Recently [ElectronUpdate] wanted to understand the meaning of CRI which is advertised on many of these commercial LED packages. CRI stands for color rendering index and deals with how colors appear when compared to a natural light source. After doing some researching he found that a CRI over 80 is probably good for LED lighting. The next dilemma was how to measure CRI without expensive scientific equipment. He found a website that we have featured before with free software and instructions on how to build a spectrometer. The web instructions include building a meter box from paper but he found it was much more reliable if built out of wood. We’ll let you follow [ElectronUpdate’s] recommended build if you like, but you’ll need a few items which he does detail.

After a short calibration procedure the final rig will measure power spectral line densities of your light source. [ElectronUpdate] is promising more details on how the colorful measurement data can be related to CRI ratings, but you can get a jump on the details at Full Spectrum Solutions. We also recommend you browse through all of [ElectronUpdate’s] LED bulb reviews on YouTube if the progressing performance and innards of LED bulbs fascinates you as much as it does us.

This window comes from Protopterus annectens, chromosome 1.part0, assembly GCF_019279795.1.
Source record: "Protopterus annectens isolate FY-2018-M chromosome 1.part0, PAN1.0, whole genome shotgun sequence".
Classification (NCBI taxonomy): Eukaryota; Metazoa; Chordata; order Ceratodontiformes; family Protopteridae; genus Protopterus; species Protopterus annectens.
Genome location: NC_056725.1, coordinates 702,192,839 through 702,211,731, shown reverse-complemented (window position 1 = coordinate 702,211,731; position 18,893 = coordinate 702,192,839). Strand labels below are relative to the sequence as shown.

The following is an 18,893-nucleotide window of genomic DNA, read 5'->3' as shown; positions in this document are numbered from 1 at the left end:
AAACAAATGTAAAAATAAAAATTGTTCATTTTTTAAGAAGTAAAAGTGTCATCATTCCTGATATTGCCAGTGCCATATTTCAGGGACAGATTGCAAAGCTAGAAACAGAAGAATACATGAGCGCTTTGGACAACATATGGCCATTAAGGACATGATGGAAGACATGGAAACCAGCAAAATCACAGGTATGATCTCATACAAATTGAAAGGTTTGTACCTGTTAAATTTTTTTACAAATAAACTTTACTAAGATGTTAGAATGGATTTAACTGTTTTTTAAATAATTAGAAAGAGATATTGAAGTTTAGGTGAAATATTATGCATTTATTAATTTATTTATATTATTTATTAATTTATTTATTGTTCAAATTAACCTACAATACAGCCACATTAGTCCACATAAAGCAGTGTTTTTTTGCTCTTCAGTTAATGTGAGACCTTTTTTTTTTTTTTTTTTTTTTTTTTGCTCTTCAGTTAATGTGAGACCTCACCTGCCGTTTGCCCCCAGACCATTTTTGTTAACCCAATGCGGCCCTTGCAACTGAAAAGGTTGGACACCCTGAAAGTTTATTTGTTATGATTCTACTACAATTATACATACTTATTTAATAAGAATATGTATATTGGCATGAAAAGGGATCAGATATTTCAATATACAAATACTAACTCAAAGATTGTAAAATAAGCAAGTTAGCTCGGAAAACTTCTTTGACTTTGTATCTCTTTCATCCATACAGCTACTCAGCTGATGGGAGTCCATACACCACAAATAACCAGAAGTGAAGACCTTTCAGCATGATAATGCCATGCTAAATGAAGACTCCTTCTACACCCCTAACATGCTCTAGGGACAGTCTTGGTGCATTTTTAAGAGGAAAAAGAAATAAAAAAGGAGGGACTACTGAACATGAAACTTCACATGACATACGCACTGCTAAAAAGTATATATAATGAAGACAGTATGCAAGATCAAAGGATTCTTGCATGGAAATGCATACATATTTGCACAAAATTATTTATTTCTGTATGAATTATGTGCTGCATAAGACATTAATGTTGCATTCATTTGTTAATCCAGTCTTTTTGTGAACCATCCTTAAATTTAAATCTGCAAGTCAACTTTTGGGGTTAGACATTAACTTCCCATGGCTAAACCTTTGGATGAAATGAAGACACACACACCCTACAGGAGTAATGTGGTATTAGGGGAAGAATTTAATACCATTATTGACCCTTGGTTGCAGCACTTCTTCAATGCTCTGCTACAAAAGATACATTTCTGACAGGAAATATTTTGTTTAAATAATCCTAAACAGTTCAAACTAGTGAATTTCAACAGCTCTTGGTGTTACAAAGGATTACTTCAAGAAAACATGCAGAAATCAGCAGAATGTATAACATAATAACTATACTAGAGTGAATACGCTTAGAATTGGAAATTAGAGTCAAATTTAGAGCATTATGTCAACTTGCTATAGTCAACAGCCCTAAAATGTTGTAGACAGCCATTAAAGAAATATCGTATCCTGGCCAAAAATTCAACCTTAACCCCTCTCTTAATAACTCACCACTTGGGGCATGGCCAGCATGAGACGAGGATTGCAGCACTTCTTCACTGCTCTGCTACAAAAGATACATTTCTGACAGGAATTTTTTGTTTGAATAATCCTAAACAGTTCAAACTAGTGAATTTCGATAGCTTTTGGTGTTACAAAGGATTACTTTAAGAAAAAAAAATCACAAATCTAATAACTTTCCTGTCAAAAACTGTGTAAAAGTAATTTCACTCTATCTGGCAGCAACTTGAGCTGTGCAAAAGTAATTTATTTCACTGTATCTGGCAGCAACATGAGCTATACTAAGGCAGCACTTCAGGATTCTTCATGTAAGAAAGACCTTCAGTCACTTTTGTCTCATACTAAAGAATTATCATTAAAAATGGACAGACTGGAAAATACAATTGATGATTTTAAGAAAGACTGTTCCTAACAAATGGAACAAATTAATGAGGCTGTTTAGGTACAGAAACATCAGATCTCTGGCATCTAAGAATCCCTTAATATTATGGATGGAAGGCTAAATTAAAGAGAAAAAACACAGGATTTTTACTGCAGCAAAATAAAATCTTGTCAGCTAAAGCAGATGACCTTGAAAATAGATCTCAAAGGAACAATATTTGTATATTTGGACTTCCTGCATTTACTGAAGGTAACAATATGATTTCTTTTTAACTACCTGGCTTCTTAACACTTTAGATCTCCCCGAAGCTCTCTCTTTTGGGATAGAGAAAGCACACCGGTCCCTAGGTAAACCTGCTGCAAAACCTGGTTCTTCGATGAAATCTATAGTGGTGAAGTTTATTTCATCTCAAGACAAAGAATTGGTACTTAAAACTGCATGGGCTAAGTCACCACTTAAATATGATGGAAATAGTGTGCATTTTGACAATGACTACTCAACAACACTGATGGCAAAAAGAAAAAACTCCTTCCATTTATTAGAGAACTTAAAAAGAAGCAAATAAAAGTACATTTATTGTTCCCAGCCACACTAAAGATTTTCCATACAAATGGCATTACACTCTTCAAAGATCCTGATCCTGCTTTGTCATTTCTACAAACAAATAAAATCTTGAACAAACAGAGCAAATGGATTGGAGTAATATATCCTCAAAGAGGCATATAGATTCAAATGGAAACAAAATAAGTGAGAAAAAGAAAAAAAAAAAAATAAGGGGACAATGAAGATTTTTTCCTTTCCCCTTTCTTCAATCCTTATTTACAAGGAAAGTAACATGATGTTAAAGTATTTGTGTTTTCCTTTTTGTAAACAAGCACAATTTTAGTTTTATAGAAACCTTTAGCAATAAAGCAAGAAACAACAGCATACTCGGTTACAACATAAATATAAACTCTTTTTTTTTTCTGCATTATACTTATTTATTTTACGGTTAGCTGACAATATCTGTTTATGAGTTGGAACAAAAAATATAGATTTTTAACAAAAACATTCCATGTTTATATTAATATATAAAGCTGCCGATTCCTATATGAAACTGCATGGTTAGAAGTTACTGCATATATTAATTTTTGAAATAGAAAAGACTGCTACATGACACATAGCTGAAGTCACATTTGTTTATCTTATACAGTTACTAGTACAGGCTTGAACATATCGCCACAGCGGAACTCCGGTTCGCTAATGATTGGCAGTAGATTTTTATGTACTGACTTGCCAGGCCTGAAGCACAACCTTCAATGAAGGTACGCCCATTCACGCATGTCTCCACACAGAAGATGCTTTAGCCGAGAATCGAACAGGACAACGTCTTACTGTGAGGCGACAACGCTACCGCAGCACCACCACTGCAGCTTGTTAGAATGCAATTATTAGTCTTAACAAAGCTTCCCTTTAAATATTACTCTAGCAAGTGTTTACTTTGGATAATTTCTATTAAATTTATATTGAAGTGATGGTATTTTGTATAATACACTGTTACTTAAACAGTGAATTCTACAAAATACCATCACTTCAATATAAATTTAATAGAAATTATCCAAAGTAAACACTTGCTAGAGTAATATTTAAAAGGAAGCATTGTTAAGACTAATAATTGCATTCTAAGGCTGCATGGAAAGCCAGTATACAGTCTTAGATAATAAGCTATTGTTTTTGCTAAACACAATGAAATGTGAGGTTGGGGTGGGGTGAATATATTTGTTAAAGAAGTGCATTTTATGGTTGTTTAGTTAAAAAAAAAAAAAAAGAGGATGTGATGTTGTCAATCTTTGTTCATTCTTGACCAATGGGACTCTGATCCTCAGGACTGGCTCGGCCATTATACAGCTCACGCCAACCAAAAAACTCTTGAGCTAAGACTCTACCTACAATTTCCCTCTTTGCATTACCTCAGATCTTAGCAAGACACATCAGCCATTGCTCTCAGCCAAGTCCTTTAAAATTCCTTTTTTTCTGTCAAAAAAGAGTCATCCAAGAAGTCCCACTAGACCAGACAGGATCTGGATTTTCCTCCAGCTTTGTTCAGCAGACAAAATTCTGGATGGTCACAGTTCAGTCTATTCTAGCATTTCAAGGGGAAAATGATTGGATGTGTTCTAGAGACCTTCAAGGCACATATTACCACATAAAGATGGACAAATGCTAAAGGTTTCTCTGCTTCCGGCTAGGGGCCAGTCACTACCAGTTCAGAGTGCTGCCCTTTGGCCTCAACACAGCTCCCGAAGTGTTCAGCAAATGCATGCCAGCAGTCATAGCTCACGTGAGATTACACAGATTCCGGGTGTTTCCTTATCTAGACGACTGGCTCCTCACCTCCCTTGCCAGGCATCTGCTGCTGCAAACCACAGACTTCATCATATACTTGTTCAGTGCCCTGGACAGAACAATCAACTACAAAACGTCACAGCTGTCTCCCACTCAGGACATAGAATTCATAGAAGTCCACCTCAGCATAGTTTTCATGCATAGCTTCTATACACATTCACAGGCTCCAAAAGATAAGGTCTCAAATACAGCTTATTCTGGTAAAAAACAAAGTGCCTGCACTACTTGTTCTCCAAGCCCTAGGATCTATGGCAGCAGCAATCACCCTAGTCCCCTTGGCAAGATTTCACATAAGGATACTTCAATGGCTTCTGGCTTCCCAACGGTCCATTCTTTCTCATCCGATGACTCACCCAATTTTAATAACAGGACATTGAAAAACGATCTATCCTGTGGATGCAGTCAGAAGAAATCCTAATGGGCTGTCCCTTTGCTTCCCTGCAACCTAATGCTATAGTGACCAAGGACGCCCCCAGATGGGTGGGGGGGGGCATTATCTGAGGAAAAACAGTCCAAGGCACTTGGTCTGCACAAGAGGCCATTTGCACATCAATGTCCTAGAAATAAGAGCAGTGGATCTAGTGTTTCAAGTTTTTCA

Turning a webcam into a spectrometer

If you want to find out what something is made out of, you’ll probably be using a spectrometer. These devices allow scientists to determine what something is made of by shining light through an object and recording what colors are absorbed. Professional spectrometers cost many thousands of dollars, but you can build your own using a simple USB web cam, an old DVD-R, and a VHS cassette case.

In this tutorial of Public Labs’ DIY video spectrometer, [Jeffery] takes us through the process of building a spectrometer. After cutting a small bit of plastic from a DVD-R and mounting it on the lens of a web cam, [Jeff] puts the webcam in a VHS case and shines a light through a small slit. The result is a rainbow pattern captured by the webcam, and by putting different translucent materials in front of the light source, the spectrum slightly changes.

Of course a DIY spectrometer is nearly useless without a library of materials and their associated spectra. [Jeffery] is working on this as well with a wiki-style app called Spectral Workbench.